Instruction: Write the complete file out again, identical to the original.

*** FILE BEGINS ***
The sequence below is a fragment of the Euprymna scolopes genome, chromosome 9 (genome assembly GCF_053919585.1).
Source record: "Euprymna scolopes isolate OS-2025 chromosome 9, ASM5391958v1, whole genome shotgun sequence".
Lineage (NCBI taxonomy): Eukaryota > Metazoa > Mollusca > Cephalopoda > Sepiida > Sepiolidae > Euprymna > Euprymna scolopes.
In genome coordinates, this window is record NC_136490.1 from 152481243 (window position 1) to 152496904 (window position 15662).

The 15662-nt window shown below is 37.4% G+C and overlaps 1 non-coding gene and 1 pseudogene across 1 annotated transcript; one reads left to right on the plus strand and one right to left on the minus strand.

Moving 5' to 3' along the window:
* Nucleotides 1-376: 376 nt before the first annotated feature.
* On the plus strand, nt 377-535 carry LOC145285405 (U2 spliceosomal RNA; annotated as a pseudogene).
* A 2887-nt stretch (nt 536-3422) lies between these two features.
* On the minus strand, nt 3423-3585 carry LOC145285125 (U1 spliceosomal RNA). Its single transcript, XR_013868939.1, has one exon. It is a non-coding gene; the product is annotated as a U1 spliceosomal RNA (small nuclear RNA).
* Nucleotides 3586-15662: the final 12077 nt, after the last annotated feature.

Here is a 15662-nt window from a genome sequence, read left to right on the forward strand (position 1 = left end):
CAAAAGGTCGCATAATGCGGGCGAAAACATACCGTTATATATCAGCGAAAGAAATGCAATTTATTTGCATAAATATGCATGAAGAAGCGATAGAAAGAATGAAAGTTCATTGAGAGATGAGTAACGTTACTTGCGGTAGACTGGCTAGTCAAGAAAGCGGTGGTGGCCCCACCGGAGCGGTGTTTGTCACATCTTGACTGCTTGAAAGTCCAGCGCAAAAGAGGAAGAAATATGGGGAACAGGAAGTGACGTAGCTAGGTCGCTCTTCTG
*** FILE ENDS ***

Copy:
The sequence below is a fragment of the Euprymna scolopes genome, chromosome 9 (genome assembly GCF_053919585.1).
Source record: "Euprymna scolopes isolate OS-2025 chromosome 9, ASM5391958v1, whole genome shotgun sequence".
Lineage (NCBI taxonomy): Eukaryota > Metazoa > Mollusca > Cephalopoda > Sepiida > Sepiolidae > Euprymna > Euprymna scolopes.
In genome coordinates, this window is record NC_136490.1 from 152481243 (window position 1) to 152496904 (window position 15662).

The 15662-nt window shown below is 37.4% G+C and overlaps 1 non-coding gene and 1 pseudogene across 1 annotated transcript; one reads left to right on the plus strand and one right to left on the minus strand.

Moving 5' to 3' along the window:
* Nucleotides 1-376: 376 nt before the first annotated feature.
* On the plus strand, nt 377-535 carry LOC145285405 (U2 spliceosomal RNA; annotated as a pseudogene).
* A 2887-nt stretch (nt 536-3422) lies between these two features.
* On the minus strand, nt 3423-3585 carry LOC145285125 (U1 spliceosomal RNA). Its single transcript, XR_013868939.1, has one exon. It is a non-coding gene; the product is annotated as a U1 spliceosomal RNA (small nuclear RNA).
* Nucleotides 3586-15662: the final 12077 nt, after the last annotated feature.

Here is a 15662-nt window from a genome sequence, read left to right on the forward strand (position 1 = left end):
CAAAAGGTCGCATAATGCGGGCGAAAACATACCGTTATATATCAGCGAAAGAAATGCAATTTATTTGCATAAATATGCATGAAGAAGCGATAGAAAGAATGAAAGTTCATTGAGAGATGAGTAACGTTACTTGCGGTAGACTGGCTAGTCAAGAAAGCGGTGGTGGCCCCACCGGAGCGGTGTTTGTCACATCTTGACTGCTTGAAAGTCCAGCGCAAAAGAGGAAGAAATATGGGGAACAGGAAGTGACGTAGCTAGGTCGCTCTTCTG